The one thing I haven't been able to dismiss is a variation on argument from Consciousness. Art. There's just no logical or evolutionary reason I can discern for humans to want to create art for arts sake. It does seem transcendental, and seems linked across the globe in man's search for god(s) It's been my Gordian knot for decades.

Is art a sexual selection trait?

Offline jaimehlers

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Re: Various Arguments for God(s)
« Reply #10 on: March 19, 2013, 10:35:24 AM »
Wow, the Ontological Argument is arguably the worst argument I've ever heard for anything.  "I can conceive of a perfect entity, therefore it must exist in order to be perfect"?  Yeeaahh.

Offline Hatter23

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Re: Various Arguments for God(s)
« Reply #11 on: March 19, 2013, 11:00:19 AM »
Wow, the Ontological Argument is arguably the worst argument I've ever heard for anything.  "I can conceive of a perfect entity, therefore it must exist in order to be perfect"?  Yeeaahh.

Or to be a little more in your face about it: I can think of Batman, therefore Batman exists.
An Omnipowerful God needed to sacrifice himself to himself (but only for a long weekend) in order to avert his own wrath against his own creations who he made in a manner knowing that they weren't going to live up to his standards.

And you should feel guilty for this. Give me money.

Offline Hatter23

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Re: Various Arguments for God(s)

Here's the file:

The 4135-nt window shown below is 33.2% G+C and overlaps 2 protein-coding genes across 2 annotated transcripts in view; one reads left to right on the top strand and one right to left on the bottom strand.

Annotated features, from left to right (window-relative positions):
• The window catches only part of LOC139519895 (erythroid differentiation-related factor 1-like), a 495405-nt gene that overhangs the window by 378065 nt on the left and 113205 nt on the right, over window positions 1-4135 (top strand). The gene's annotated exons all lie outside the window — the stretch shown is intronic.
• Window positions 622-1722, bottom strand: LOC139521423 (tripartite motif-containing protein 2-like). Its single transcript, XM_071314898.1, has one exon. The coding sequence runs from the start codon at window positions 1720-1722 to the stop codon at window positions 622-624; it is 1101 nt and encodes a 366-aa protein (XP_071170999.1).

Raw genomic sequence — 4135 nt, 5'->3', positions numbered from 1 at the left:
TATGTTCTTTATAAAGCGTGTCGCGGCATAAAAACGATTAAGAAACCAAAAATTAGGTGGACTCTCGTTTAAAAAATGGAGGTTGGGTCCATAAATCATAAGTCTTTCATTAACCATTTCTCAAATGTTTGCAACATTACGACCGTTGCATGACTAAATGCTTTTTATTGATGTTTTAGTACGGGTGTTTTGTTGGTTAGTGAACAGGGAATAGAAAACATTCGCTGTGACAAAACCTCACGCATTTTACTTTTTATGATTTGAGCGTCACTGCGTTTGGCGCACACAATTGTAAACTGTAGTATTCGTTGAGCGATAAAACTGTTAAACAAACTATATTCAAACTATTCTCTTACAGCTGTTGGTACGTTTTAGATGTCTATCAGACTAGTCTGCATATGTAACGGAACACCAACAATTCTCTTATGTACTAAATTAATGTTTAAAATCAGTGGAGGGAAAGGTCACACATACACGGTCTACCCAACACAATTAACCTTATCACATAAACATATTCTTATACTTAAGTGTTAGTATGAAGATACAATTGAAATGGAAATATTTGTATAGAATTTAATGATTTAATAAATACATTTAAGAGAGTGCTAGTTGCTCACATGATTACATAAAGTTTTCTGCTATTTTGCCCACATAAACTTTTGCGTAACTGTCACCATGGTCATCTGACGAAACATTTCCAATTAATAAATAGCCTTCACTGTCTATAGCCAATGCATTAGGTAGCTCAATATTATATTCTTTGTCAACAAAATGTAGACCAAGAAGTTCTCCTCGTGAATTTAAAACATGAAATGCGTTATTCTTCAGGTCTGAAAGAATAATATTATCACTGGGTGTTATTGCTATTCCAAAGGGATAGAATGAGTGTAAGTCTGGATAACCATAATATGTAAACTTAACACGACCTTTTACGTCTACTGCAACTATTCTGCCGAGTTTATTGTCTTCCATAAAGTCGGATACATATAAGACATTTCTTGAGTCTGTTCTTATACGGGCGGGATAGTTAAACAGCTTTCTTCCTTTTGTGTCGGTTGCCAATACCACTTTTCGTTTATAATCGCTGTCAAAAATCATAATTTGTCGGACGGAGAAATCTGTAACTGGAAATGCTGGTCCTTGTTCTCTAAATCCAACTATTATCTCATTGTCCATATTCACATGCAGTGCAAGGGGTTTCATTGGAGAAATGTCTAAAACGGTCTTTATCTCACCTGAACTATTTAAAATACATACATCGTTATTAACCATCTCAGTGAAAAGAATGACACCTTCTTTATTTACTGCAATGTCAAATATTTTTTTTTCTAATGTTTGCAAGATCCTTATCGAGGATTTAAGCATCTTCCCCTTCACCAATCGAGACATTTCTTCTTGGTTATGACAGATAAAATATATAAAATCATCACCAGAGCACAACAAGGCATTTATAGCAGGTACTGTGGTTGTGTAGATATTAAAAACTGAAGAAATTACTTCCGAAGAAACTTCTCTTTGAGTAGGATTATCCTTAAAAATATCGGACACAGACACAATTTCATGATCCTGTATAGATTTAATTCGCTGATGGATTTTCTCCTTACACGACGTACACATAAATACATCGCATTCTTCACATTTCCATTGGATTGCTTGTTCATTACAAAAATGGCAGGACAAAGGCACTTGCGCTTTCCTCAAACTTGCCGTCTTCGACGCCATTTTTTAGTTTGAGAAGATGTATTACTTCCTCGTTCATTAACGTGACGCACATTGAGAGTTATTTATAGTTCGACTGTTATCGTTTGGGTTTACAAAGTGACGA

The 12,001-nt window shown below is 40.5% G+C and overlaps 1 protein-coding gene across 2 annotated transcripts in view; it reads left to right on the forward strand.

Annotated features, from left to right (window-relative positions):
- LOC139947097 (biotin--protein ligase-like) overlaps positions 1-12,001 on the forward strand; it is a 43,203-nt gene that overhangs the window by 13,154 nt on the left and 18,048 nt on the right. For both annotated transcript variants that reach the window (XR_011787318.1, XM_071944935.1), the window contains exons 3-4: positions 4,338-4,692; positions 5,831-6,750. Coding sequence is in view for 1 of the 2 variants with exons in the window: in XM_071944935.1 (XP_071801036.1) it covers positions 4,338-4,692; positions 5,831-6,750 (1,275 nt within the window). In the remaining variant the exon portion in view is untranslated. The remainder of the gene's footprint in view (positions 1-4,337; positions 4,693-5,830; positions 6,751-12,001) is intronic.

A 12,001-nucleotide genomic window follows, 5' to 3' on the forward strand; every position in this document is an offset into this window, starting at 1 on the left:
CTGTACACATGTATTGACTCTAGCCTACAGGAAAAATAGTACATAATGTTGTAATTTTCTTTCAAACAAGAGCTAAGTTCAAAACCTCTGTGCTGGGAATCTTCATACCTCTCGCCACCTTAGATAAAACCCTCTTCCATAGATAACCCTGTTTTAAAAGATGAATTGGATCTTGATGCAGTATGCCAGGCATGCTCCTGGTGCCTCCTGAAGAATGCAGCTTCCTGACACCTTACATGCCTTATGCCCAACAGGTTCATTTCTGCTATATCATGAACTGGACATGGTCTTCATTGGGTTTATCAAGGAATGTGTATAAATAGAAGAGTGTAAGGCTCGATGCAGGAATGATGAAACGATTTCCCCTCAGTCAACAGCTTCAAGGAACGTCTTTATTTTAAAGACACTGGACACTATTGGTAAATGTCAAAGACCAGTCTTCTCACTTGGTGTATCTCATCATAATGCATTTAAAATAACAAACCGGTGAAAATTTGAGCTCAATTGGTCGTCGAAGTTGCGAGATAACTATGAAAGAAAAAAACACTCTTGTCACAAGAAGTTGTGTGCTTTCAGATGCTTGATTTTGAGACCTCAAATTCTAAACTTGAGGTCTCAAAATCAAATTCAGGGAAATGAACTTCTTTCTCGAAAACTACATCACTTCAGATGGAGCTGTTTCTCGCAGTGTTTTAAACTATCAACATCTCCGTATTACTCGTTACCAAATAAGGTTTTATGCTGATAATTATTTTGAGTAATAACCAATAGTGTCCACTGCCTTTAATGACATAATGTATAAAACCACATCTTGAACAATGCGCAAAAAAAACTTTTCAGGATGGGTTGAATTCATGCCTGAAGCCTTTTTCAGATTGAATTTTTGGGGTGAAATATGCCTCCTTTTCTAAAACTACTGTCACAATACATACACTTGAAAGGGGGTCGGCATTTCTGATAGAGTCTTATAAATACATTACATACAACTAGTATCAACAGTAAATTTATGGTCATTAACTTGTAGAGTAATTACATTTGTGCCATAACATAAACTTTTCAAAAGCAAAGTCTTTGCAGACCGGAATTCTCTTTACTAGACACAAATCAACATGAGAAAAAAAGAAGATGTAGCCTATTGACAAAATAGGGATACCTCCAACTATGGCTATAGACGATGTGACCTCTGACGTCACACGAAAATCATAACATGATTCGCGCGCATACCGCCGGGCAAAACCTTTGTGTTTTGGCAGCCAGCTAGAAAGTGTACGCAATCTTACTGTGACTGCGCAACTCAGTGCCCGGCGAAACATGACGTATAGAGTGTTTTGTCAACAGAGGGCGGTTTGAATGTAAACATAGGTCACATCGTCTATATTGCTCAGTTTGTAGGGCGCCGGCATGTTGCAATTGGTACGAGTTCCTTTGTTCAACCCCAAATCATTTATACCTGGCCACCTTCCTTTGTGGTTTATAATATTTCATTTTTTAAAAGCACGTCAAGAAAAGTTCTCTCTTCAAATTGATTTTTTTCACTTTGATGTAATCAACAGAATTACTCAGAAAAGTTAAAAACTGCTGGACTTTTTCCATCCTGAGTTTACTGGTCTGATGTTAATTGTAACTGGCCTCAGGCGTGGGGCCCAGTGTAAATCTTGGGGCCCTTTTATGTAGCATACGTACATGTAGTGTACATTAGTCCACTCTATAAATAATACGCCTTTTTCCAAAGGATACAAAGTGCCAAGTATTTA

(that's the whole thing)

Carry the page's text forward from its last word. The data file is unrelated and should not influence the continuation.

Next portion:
« Reply #12 on: March 19, 2013, 11:01:49 AM »

The one thing I haven't been able to dismiss is a variation on argument from Consciousness. Art. There's just no logical or evolutionary reason I can discern for humans to want to create art for arts sake. It does seem transcendental, and seems linked across the globe in man's search for god(s) It's been my Gordian knot for decades.

Is art a sexual selection trait?

Perhaps, but it had to be valued FIRST before it became one. SO all you are doing is pushing it back one level.
An Omnipowerful God needed to sacrifice himself to himself (but only for a long weekend) in order to avert his own wrath against his own creations who he made in a manner knowing that they weren't going to live up to his standards.

And you should feel guilty for this. Give me money.

Offline Mrjason

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Re: Various Arguments for God(s)
« Reply #13 on: March 19, 2013, 11:17:05 AM »

The one thing I haven't been able to dismiss is a variation on argument from Consciousness. Art. There's just no logical or evolutionary reason I can discern for humans to want to create art for arts sake. It does seem transcendental, and seems linked across the globe in man's search for god(s) It's been my Gordian knot for decades.

Is art a sexual selection trait?

Perhaps, but it had to be valued FIRST before it became one. SO all you are doing is pushing it back one level.
True.
However there must be evolutionary reasons for it to become a selection trait. I dunno, maybe art was viewed as a evidence of intellectual ability therefore desirable as the clever ones could kill more mammoths in inventive ways/make sure more children survived by making better clothes.

Offline screwtape

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Re: Various Arguments for God(s)
« Reply #14 on: March 19, 2013, 11:27:00 AM »
I think art needn't be a selection criterion.  It could be a necessary side effect of our other mental structures.  From pattern recognition, labeling, communication, etc, art might arise.